Mandatory evacuations in place for Hatteras, Ocracoke Island visitors

Panovich: Outer Banks likely to see Maria's impacts

Atlantic hurricane season so bad forecasters running out of names

Ocracoke Island in the Outer Banks of North Carolina will be under a mandatory evacuation order beginning at 5 a.m. today, Hyde County tweeted Sunday evening.

Forecasters said that weather systems like Maria often head north out of the tropics, but when hurricanes lose connection with warmer tropical waters they lose their source of energy and weaken rapidly as a result.

A storm surge watch is in effect for Cape Lookout to Duck.

Hurricane Maria is a Category 1 storm with 80 miles per hour winds, the NHC said at 2 p.m. ET.

"The people most able to leave - professionals, middle class - may well chose to leave", Watson said Sunday. The hurricane center said storm surge flooding, especially along the sound side of the North Carolina Outer Banks, will be possible starting later today.

A tropical storm warning remains in effect from Bogue Inlet to the NC/VA border. Gradual weakening is forecast during the next couple of days and Maria is forecast to become a tropical storm Tuesday night.

As of the last advisory from the hurricane center, at 7 a.m. CDT, Hurricane Maria was located about 190 miles southeast of Cape Hatteras, N.C., and was moving north at 7 mph.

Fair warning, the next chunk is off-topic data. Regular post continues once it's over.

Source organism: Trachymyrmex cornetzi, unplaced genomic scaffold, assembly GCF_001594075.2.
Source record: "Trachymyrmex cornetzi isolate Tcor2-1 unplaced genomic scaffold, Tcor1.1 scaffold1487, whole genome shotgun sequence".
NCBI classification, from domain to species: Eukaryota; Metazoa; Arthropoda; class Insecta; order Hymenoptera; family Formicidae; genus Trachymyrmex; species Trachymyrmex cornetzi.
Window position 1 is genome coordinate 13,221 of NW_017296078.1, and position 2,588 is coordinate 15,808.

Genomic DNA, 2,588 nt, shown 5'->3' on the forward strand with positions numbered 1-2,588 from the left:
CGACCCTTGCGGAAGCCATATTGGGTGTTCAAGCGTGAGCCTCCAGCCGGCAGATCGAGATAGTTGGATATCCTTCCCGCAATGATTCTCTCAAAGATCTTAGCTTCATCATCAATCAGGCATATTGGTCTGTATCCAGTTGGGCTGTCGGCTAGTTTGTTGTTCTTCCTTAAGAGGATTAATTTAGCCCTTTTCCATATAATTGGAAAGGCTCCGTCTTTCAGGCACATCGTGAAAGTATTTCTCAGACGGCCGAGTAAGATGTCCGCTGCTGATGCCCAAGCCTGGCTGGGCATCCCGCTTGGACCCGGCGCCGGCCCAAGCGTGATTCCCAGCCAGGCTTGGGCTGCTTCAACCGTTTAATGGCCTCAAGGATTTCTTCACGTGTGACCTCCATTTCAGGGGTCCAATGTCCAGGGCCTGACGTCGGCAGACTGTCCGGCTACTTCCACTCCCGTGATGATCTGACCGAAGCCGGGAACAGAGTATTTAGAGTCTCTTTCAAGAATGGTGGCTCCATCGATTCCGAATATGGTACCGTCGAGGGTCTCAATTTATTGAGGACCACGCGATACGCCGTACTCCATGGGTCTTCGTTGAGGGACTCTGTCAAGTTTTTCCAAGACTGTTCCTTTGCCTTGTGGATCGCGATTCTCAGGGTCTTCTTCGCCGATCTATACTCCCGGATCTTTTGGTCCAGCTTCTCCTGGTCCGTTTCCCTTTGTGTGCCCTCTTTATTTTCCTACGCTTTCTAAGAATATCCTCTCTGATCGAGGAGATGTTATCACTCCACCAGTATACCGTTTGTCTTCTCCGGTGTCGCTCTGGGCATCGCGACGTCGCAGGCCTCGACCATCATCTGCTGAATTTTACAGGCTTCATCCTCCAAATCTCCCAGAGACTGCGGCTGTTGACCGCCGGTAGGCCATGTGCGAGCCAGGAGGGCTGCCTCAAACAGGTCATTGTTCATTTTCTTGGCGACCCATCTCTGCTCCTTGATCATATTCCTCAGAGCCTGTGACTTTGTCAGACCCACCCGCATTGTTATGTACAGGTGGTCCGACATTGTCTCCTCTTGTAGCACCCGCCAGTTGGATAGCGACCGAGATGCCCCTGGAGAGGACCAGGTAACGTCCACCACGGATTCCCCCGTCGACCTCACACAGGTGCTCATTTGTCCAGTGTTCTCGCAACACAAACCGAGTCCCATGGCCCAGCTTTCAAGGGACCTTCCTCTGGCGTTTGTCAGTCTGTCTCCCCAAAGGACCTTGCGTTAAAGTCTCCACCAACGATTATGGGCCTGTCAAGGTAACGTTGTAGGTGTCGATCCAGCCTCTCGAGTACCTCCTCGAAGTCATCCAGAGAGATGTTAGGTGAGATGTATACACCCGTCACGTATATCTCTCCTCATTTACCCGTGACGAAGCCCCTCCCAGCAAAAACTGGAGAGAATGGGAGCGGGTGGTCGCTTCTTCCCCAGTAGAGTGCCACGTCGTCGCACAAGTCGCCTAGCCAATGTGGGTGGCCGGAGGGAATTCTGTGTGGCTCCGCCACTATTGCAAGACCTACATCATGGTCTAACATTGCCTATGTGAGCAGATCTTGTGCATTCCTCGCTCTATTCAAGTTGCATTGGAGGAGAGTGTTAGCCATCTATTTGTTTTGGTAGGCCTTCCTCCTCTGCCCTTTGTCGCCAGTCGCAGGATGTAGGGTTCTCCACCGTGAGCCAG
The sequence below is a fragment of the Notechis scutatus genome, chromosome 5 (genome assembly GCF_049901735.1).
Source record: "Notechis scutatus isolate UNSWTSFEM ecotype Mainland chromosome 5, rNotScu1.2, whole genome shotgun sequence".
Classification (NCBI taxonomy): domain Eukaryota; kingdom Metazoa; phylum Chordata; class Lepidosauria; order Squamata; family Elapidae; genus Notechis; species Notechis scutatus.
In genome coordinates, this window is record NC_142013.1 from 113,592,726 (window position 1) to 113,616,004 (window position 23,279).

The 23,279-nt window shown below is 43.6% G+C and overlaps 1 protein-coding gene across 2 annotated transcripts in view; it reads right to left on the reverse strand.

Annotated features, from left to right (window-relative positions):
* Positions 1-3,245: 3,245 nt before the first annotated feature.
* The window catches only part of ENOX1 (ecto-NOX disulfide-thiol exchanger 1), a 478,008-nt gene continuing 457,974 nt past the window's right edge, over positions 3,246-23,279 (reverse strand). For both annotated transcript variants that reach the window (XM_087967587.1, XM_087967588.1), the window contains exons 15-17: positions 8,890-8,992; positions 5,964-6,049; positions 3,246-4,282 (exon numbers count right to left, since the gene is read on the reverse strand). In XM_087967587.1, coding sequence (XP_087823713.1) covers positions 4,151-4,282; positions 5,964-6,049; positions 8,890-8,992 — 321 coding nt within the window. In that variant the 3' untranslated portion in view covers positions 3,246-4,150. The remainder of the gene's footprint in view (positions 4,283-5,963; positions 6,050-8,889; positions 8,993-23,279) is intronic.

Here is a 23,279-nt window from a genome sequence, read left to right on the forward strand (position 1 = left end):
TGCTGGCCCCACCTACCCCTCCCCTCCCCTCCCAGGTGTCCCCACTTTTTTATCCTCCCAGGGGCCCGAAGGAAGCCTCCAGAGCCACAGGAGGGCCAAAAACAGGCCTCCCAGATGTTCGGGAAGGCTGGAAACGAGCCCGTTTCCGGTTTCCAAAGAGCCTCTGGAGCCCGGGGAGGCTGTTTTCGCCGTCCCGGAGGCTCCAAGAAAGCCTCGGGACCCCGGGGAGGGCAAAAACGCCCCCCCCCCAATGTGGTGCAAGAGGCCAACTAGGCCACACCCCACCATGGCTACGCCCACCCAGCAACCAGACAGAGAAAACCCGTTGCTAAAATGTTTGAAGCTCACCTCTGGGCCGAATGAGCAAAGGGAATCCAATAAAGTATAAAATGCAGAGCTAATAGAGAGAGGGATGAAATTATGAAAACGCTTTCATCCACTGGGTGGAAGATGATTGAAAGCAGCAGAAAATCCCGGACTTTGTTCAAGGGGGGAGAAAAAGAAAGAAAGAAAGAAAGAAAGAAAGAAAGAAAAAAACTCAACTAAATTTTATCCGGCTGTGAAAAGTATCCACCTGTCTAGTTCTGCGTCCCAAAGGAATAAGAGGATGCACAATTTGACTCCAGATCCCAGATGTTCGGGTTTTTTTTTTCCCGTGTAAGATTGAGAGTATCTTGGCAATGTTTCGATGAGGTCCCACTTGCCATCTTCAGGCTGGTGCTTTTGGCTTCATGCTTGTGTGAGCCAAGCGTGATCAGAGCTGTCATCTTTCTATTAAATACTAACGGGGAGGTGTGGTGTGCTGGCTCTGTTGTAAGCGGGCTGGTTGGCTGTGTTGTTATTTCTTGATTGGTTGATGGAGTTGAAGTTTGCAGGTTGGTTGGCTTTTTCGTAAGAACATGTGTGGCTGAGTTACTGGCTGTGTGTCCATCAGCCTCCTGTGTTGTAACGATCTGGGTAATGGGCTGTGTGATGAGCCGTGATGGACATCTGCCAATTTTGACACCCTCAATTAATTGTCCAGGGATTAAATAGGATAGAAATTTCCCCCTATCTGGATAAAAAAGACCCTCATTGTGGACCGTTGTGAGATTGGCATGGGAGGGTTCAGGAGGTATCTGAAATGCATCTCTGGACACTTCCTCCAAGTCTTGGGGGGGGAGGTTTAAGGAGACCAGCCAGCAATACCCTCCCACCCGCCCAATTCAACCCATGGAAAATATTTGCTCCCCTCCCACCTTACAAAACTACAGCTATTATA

Maria is a Category 1 hurricane on the Saffir-Simpson hurricane scale. But Pearson said officials think between 10,000 and 12,500 people have left the island ahead of the storm.

And all seven have come in a row: Franklin, Gert, major Hurricane Harvey, major Hurricane Irma, major Hurricane Jose, Katia and now Lee.

THE Atlantic hurricane season is so bad weathermen could run out of storm names - with this year threatening to be the second-worst tropical storm season since records began 166 years ago.

Maria slammed into the small island on September 18 as a Category 5 hurricane, causing devastating damage, before continuing on to hit Puerto Rico.

Millions of people in the Caribbean are still reeling from Hurricane Maria's devastation. According to Moss, a new front moving in after Thursday could kick Maria quickly out to sea, minimizing any impacts.

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